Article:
After 20 years, what happens to Guantanamo Bay’s prisoners?

In January 2002, the first detainees arrived at the Guantanamo Bay detention center. U.S. officials have now determined more than half of the 39 men held indefinitely without charge can be safely released to their homelands or sent to another country. 

Alex Brandon/AP/File
In this photo reviewed by U.S. military officials, the sun sets behind the closed Camp X-Ray detention facility in Guantanamo Bay Naval Base, Cuba, April 17, 2019. The Biden administration is working to release some prisoners from the Guantanamo Bay detention center.

The Biden administration has been quietly laying the groundwork to release prisoners from the Guantanamo Bay detention center and at least move closer to being able to shut it down.

A review board that includes military and intelligence officials has now determined more than half of the 39 men held indefinitely without charge at the United States’ base in Cuba can now be safely released to their homelands or sent to another country. Decisions about several of these prisoners, including some denied under previous reviews, have come in recent weeks as the administration faced criticism from human rights groups for not doing more to close Guantanamo, releasing only a single prisoner over the past year.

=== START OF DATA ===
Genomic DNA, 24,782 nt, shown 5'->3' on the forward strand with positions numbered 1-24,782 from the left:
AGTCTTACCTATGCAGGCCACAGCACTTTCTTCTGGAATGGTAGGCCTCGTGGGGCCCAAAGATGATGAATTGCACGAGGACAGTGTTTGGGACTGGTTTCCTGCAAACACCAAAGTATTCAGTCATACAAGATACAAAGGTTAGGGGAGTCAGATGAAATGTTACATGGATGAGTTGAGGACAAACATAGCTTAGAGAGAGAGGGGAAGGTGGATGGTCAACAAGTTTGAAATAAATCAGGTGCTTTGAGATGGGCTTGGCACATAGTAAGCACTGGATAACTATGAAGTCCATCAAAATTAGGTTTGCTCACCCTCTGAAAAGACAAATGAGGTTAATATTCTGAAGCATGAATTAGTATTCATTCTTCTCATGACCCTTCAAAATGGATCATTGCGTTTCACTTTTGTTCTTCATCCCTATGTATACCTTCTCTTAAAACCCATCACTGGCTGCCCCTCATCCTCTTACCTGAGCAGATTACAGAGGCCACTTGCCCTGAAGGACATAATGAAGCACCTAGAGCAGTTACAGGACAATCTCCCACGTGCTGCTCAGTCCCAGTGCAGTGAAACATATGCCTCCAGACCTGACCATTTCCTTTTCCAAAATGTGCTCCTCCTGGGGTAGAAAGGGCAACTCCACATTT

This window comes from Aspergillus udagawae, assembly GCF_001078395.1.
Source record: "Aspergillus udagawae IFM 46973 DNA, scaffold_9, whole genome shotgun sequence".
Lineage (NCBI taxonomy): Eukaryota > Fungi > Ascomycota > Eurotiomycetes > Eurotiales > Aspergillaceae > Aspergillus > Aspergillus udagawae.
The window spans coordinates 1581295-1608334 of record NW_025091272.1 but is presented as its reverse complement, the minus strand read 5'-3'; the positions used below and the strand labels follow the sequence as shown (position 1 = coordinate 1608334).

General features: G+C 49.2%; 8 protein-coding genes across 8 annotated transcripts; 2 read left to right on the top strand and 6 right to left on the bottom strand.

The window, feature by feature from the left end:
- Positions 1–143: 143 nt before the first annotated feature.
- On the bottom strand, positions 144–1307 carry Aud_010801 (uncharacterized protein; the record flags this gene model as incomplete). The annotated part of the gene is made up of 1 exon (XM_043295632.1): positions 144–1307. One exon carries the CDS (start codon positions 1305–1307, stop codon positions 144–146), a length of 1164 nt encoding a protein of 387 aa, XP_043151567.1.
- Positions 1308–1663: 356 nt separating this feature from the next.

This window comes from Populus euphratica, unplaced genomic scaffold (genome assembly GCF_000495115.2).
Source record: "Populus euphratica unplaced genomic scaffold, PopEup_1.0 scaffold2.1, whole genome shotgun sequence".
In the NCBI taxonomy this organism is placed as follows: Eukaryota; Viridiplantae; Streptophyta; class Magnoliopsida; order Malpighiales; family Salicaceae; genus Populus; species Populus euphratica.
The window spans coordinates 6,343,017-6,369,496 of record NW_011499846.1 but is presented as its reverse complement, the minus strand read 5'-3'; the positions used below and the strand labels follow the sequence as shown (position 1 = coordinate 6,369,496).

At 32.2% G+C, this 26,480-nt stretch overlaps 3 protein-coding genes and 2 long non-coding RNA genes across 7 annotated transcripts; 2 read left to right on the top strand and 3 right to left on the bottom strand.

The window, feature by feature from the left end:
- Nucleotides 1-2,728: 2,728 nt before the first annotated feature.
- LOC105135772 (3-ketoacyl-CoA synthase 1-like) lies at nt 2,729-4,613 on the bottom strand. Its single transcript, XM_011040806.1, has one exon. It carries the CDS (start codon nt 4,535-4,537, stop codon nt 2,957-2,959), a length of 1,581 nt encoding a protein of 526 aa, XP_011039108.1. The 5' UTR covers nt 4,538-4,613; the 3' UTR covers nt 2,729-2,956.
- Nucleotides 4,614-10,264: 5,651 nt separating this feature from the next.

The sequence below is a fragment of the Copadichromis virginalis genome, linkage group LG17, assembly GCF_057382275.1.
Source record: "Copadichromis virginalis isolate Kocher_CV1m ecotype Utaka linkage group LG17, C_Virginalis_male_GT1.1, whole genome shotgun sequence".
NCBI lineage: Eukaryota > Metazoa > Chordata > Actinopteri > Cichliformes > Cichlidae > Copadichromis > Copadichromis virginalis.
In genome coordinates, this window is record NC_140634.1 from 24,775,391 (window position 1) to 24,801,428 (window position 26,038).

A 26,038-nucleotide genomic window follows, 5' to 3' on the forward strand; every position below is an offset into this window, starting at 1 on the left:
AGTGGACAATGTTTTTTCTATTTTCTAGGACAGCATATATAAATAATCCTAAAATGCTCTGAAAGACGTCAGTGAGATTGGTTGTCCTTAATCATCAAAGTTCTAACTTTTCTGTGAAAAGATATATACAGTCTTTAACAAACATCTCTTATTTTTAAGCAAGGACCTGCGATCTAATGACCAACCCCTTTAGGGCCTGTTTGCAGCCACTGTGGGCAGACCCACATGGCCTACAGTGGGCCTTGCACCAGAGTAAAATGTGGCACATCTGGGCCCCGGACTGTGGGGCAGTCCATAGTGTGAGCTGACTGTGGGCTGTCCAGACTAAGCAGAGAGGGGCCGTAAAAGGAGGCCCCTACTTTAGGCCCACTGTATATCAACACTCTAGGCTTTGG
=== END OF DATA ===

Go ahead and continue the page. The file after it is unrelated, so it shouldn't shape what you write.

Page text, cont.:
Where things stand:

Is the Biden administration about to empty Guantanamo? 

No. With the most recent decisions, there are now 20 prisoners deemed eligible for release or transfer and one due to soon complete a sentence after being convicted by military commission in a plea deal. Much still must happen, such as in some cases finding countries willing to accept prisoners and impose security controls on them. But some could start to leave in the coming weeks and months.

Does this mean the United States is closer to shuttering Guantanamo? 

In theory, yes. But even if the U.S. releases all 20, what will it do with the rest? There are 10 still facing trial by military commission. They include five charged with planning and aiding the Sept. 11 attacks. The death penalty case has been bogged down in pretrial litigation for years and there still is no start date. One potential solution would be plea bargains to end all pending cases, but that leaves open the question of where they would serve out any sentences.

How did we get here? 

The U.S. opened the detention center under President George W. Bush in January 2002 after the Sept.11 attacks and the invasion of Afghanistan. It was intended to hold and interrogate prisoners suspected of having links to al-Qaida or the Taliban. About 780 men have passed through Guantanamo, which hit a peak of about 680 in 2003. Mr. Bush’s defense secretary, Donald H. Rumsfeld, famously referred to the men held there as “the worst of the worst,” but many were low-level militants, some had no connection to terrorism at all, and few would ever be charged with a crime.

As reports of torture and abuse emerged, the detention center became a lightning rod for international criticism from American allies and a propaganda bonanza for enemies. Mr. Bush released 532 prisoners but left it to his successor to figure out what to do with the rest.